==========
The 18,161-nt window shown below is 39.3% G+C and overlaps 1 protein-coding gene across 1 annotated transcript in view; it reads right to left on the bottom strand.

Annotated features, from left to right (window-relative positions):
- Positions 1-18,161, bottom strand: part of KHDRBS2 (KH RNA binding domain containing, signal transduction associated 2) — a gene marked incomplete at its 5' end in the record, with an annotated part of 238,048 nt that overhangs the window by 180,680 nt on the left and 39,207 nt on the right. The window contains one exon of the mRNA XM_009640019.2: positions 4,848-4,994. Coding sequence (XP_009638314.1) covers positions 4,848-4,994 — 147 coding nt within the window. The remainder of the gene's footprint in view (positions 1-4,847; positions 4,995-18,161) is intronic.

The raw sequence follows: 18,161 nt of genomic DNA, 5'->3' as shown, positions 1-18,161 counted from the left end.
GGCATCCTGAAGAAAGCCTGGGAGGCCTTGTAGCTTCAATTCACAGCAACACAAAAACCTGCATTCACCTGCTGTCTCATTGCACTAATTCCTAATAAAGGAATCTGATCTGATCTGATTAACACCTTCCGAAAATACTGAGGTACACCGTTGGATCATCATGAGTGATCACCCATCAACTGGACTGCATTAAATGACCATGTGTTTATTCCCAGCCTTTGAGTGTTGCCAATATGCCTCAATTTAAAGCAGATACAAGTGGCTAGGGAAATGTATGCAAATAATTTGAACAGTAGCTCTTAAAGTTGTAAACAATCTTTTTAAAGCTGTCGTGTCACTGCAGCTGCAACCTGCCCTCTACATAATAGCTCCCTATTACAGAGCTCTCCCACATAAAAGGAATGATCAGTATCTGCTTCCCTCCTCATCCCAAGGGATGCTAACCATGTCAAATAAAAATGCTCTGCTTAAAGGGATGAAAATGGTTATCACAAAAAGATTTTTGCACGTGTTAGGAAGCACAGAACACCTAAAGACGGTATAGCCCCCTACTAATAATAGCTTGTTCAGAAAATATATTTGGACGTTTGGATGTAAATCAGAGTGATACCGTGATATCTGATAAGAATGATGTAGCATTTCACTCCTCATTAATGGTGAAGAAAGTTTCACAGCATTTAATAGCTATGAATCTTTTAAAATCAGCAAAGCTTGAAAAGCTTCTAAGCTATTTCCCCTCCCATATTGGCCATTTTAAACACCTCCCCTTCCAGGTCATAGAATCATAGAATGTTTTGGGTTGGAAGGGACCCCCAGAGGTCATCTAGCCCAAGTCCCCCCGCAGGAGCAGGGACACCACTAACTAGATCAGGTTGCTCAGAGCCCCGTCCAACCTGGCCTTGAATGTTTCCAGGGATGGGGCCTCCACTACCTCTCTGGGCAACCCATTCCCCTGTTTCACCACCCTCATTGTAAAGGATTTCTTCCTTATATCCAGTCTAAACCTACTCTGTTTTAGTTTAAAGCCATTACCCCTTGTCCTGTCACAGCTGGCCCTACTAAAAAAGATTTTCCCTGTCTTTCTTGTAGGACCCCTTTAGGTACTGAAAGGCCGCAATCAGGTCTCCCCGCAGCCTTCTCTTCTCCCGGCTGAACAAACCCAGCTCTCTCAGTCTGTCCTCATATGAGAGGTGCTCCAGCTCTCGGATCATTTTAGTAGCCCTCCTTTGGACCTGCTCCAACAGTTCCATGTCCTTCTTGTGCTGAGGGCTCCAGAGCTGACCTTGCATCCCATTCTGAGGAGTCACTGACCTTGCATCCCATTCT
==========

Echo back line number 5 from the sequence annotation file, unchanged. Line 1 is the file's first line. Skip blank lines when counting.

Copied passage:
GGCATCCTGAAGAAAGCCTGGGAGGCCTTGTAGCTTCAATTCACAGCAACACAAAAACCTGCATTCACCTGCTGTCTCATTGCACTAATTCCTAATAAAGGAATCTGATCTGATCTGATTAACACCTTCCGAAAATACTGAGGTACACCGTTGGATCATCATGAGTGATCACCCATCAACTGGACTGCATTAAATGACCATGTGTTTATTCCCAGCCTTTGAGTGTTGCCAATATGCCTCAATTTAAAGCAGATACAAGTGGCTAGGGAAATGTATGCAAATAATTTGAACAGTAGCTCTTAAAGTTGTAAACAATCTTTTTAAAGCTGTCGTGTCACTGCAGCTGCAACCTGCCCTCTACATAATAGCTCCCTATTACAGAGCTCTCCCACATAAAAGGAATGATCAGTATCTGCTTCCCTCCTCATCCCAAGGGATGCTAACCATGTCAAATAAAAATGCTCTGCTTAAAGGGATGAAAATGGTTATCACAAAAAGATTTTTGCACGTGTTAGGAAGCACAGAACACCTAAAGACGGTATAGCCCCCTACTAATAATAGCTTGTTCAGAAAATATATTTGGACGTTTGGATGTAAATCAGAGTGATACCGTGATATCTGATAAGAATGATGTAGCATTTCACTCCTCATTAATGGTGAAGAAAGTTTCACAGCATTTAATAGCTATGAATCTTTTAAAATCAGCAAAGCTTGAAAAGCTTCTAAGCTATTTCCCCTCCCATATTGGCCATTTTAAACACCTCCCCTTCCAGGTCATAGAATCATAGAATGTTTTGGGTTGGAAGGGACCCCCAGAGGTCATCTAGCCCAAGTCCCCCCGCAGGAGCAGGGACACCACTAACTAGATCAGGTTGCTCAGAGCCCCGTCCAACCTGGCCTTGAATGTTTCCAGGGATGGGGCCTCCACTACCTCTCTGGGCAACCCATTCCCCTGTTTCACCACCCTCATTGTAAAGGATTTCTTCCTTATATCCAGTCTAAACCTACTCTGTTTTAGTTTAAAGCCATTACCCCTTGTCCTGTCACAGCTGGCCCTACTAAAAAAGATTTTCCCTGTCTTTCTTGTAGGACCCCTTTAGGTACTGAAAGGCCGCAATCAGGTCTCCCCGCAGCCTTCTCTTCTCCCGGCTGAACAAACCCAGCTCTCTCAGTCTGTCCTCATATGAGAGGTGCTCCAGCTCTCGGATCATTTTAGTAGCCCTCCTTTGGACCTGCTCCAACAGTTCCATGTCCTTCTTGTGCTGAGGGCTCCAGAGCTGACCTTGCATCCCATTCTGAGGAGTCACTGACCTTGCATCCCATTCT